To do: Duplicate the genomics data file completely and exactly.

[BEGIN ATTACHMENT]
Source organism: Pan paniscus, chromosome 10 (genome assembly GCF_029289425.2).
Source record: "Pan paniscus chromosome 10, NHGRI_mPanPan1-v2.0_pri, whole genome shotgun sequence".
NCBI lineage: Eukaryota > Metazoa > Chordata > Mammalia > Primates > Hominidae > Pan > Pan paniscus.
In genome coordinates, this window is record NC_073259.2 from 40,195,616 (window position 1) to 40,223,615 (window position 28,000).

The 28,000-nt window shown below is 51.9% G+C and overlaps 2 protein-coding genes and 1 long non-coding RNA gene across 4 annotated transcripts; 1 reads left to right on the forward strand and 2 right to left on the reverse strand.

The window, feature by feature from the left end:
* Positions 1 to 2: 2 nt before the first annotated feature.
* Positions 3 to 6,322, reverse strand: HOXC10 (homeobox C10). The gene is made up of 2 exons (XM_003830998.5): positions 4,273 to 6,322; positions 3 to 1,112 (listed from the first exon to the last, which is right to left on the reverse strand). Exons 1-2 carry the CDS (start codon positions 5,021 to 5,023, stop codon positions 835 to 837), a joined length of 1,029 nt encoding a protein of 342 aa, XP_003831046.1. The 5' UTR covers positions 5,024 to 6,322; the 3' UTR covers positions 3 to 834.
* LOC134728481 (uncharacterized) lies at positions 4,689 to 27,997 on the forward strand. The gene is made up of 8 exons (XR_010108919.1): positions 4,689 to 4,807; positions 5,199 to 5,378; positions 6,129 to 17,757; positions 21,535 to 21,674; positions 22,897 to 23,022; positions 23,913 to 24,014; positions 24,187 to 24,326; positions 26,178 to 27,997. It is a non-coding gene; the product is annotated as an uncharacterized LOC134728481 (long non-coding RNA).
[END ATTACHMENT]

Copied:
Source organism: Pan paniscus, chromosome 10 (genome assembly GCF_029289425.2).
Source record: "Pan paniscus chromosome 10, NHGRI_mPanPan1-v2.0_pri, whole genome shotgun sequence".
NCBI lineage: Eukaryota > Metazoa > Chordata > Mammalia > Primates > Hominidae > Pan > Pan paniscus.
In genome coordinates, this window is record NC_073259.2 from 40,195,616 (window position 1) to 40,223,615 (window position 28,000).

The 28,000-nt window shown below is 51.9% G+C and overlaps 2 protein-coding genes and 1 long non-coding RNA gene across 4 annotated transcripts; 1 reads left to right on the forward strand and 2 right to left on the reverse strand.

The window, feature by feature from the left end:
* Positions 1 to 2: 2 nt before the first annotated feature.
* Positions 3 to 6,322, reverse strand: HOXC10 (homeobox C10). The gene is made up of 2 exons (XM_003830998.5): positions 4,273 to 6,322; positions 3 to 1,112 (listed from the first exon to the last, which is right to left on the reverse strand). Exons 1-2 carry the CDS (start codon positions 5,021 to 5,023, stop codon positions 835 to 837), a joined length of 1,029 nt encoding a protein of 342 aa, XP_003831046.1. The 5' UTR covers positions 5,024 to 6,322; the 3' UTR covers positions 3 to 834.
* LOC134728481 (uncharacterized) lies at positions 4,689 to 27,997 on the forward strand. The gene is made up of 8 exons (XR_010108919.1): positions 4,689 to 4,807; positions 5,199 to 5,378; positions 6,129 to 17,757; positions 21,535 to 21,674; positions 22,897 to 23,022; positions 23,913 to 24,014; positions 24,187 to 24,326; positions 26,178 to 27,997. It is a non-coding gene; the product is annotated as an uncharacterized LOC134728481 (long non-coding RNA).